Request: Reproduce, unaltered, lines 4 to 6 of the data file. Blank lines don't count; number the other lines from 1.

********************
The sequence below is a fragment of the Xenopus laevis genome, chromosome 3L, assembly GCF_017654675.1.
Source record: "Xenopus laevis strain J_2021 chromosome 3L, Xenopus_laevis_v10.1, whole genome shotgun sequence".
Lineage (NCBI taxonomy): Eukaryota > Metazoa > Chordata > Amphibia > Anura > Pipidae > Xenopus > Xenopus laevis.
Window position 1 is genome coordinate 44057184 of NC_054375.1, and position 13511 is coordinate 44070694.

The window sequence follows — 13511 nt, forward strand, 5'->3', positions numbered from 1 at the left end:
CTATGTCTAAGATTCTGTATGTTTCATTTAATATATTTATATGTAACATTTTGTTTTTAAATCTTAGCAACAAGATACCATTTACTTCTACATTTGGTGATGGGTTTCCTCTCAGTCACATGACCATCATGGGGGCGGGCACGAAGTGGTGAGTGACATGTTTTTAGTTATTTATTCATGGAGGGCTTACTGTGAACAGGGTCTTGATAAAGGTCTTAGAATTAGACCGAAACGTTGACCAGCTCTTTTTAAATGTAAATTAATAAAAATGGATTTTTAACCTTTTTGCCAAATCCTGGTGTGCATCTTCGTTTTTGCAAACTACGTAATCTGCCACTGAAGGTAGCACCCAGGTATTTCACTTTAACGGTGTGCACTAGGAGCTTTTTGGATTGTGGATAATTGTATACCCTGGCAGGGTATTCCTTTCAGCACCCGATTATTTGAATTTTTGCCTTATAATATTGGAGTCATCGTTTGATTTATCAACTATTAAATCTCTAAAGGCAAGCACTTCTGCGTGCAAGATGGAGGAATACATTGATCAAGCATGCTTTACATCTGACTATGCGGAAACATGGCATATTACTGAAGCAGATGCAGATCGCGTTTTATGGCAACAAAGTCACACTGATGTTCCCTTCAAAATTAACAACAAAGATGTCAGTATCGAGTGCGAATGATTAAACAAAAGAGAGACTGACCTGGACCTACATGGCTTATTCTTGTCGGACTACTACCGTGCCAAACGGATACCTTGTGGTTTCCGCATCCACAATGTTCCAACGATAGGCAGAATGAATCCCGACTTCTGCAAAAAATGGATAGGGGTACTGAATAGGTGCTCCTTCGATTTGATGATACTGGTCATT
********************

Window position 1 is genome coordinate 44057184 of NC_054375.1, and position 13511 is coordinate 44070694.

The window sequence follows — 13511 nt, forward strand, 5'->3', positions numbered from 1 at the left end:
CTATGTCTAAGATTCTGTATGTTTCATTTAATATATTTATATGTAACATTTTGTTTTTAAATCTTAGCAACAAGATACCATTTACTTCTACATTTGGTGATGGGTTTCCTCTCAGTCACATGACCATCATGGGGGCGGGCACGAAGTGGTGAGTGACATGTTTTTAGTTATTTATTCATGGAGGGCTTACTGTGAACAGGGTCTTGATAAAGGTCTTAGAATTAGACCGAAACGTTGACCAGCTCTTTTTAAATGTAAATTAATAAAAATGGATTTTTAACCTTTTTGCCAAATCCTGGTGTGCATCTTCGTTTTTGCAAACTACGTAATCTGCCACTGAAGGTAGCACCCAGGTATTTCACTTTAACGGTGTGCACTAGGAGCTTTTTGGATTGTGGATAATTGTATACCCTGGCAGGGTATTCCTTTCAGCACCCGATTATTTGAATTTTTGCCTTATAATATTGGAGTCATCGTTTGATTTATCAACTATTAAATCTCTAAAGGCAAGCACTTCTGCGTGCAAGATGGAGGAATACATTGATCAAGCATGCTTTACATCTGACTATGCGGAAACATGGCATATTACTGAAGCAGATGCAGATCGCGTTTTATGGCAACAAAGTCACACTGATGTTCCCTTCAAAATTAACAACAAAGATGTCAGTATCGAGTGCGAATGATTAAACAAAAGAGAGACTGACCTGGACCTACATGGCTTATTCTTGTCGGACTACTACCGTGCCAAACGGATACCTTGTGGTTTCCGCATCCACAATGTTCCAACGATAGGCAGAATGAATCCCGACTTCTGCAAAAAATGGATAGGGGTACTGAATAGGTGCTCCTTCGATTTGATGATACTGGTCATT